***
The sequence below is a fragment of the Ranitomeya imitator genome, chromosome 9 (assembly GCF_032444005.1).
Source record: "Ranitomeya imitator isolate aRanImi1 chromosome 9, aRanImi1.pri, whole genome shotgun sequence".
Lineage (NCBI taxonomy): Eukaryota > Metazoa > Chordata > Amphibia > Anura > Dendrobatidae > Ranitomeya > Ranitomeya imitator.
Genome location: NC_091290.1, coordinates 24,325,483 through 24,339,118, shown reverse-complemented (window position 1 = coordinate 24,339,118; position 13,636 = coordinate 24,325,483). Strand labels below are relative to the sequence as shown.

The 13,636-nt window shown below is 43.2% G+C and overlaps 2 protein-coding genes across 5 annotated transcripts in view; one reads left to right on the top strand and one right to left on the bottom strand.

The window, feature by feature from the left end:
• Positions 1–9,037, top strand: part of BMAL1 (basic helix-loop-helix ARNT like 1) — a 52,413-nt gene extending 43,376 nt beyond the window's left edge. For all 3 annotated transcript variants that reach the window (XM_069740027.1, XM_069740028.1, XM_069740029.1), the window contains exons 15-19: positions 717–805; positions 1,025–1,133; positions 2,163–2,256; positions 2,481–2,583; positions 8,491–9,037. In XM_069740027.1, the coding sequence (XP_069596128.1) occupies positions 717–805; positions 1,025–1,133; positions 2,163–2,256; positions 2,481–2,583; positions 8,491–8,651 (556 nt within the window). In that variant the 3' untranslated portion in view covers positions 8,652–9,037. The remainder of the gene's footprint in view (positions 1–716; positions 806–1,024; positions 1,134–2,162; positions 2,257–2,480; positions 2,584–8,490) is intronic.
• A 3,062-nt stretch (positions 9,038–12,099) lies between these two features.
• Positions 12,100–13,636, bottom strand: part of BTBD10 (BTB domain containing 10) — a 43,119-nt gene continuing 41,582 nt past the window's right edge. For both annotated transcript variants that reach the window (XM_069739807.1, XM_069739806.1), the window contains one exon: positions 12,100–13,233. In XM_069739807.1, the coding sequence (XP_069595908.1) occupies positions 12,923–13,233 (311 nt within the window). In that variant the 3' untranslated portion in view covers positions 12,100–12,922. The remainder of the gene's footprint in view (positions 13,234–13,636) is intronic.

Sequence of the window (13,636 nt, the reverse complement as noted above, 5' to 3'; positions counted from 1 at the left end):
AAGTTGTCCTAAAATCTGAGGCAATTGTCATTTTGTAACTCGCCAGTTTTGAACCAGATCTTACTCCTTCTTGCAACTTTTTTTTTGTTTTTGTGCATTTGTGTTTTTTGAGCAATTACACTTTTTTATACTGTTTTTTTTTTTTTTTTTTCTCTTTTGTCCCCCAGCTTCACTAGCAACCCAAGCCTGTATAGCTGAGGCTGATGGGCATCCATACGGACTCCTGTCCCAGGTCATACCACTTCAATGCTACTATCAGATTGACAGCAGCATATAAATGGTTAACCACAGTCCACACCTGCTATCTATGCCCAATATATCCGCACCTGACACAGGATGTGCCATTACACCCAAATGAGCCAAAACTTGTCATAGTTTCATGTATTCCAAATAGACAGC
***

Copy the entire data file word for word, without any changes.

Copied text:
The sequence below is a fragment of the Ranitomeya imitator genome, chromosome 9 (assembly GCF_032444005.1).
Source record: "Ranitomeya imitator isolate aRanImi1 chromosome 9, aRanImi1.pri, whole genome shotgun sequence".
Lineage (NCBI taxonomy): Eukaryota > Metazoa > Chordata > Amphibia > Anura > Dendrobatidae > Ranitomeya > Ranitomeya imitator.
Genome location: NC_091290.1, coordinates 24,325,483 through 24,339,118, shown reverse-complemented (window position 1 = coordinate 24,339,118; position 13,636 = coordinate 24,325,483). Strand labels below are relative to the sequence as shown.

The 13,636-nt window shown below is 43.2% G+C and overlaps 2 protein-coding genes across 5 annotated transcripts in view; one reads left to right on the top strand and one right to left on the bottom strand.

The window, feature by feature from the left end:
• Positions 1–9,037, top strand: part of BMAL1 (basic helix-loop-helix ARNT like 1) — a 52,413-nt gene extending 43,376 nt beyond the window's left edge. For all 3 annotated transcript variants that reach the window (XM_069740027.1, XM_069740028.1, XM_069740029.1), the window contains exons 15-19: positions 717–805; positions 1,025–1,133; positions 2,163–2,256; positions 2,481–2,583; positions 8,491–9,037. In XM_069740027.1, the coding sequence (XP_069596128.1) occupies positions 717–805; positions 1,025–1,133; positions 2,163–2,256; positions 2,481–2,583; positions 8,491–8,651 (556 nt within the window). In that variant the 3' untranslated portion in view covers positions 8,652–9,037. The remainder of the gene's footprint in view (positions 1–716; positions 806–1,024; positions 1,134–2,162; positions 2,257–2,480; positions 2,584–8,490) is intronic.
• A 3,062-nt stretch (positions 9,038–12,099) lies between these two features.
• Positions 12,100–13,636, bottom strand: part of BTBD10 (BTB domain containing 10) — a 43,119-nt gene continuing 41,582 nt past the window's right edge. For both annotated transcript variants that reach the window (XM_069739807.1, XM_069739806.1), the window contains one exon: positions 12,100–13,233. In XM_069739807.1, the coding sequence (XP_069595908.1) occupies positions 12,923–13,233 (311 nt within the window). In that variant the 3' untranslated portion in view covers positions 12,100–12,922. The remainder of the gene's footprint in view (positions 13,234–13,636) is intronic.

Sequence of the window (13,636 nt, the reverse complement as noted above, 5' to 3'; positions counted from 1 at the left end):
AAGTTGTCCTAAAATCTGAGGCAATTGTCATTTTGTAACTCGCCAGTTTTGAACCAGATCTTACTCCTTCTTGCAACTTTTTTTTTGTTTTTGTGCATTTGTGTTTTTTGAGCAATTACACTTTTTTATACTGTTTTTTTTTTTTTTTTTTCTCTTTTGTCCCCCAGCTTCACTAGCAACCCAAGCCTGTATAGCTGAGGCTGATGGGCATCCATACGGACTCCTGTCCCAGGTCATACCACTTCAATGCTACTATCAGATTGACAGCAGCATATAAATGGTTAACCACAGTCCACACCTGCTATCTATGCCCAATATATCCGCACCTGACACAGGATGTGCCATTACACCCAAATGAGCCAAAACTTGTCATAGTTTCATGTATTCCAAATAGACAGC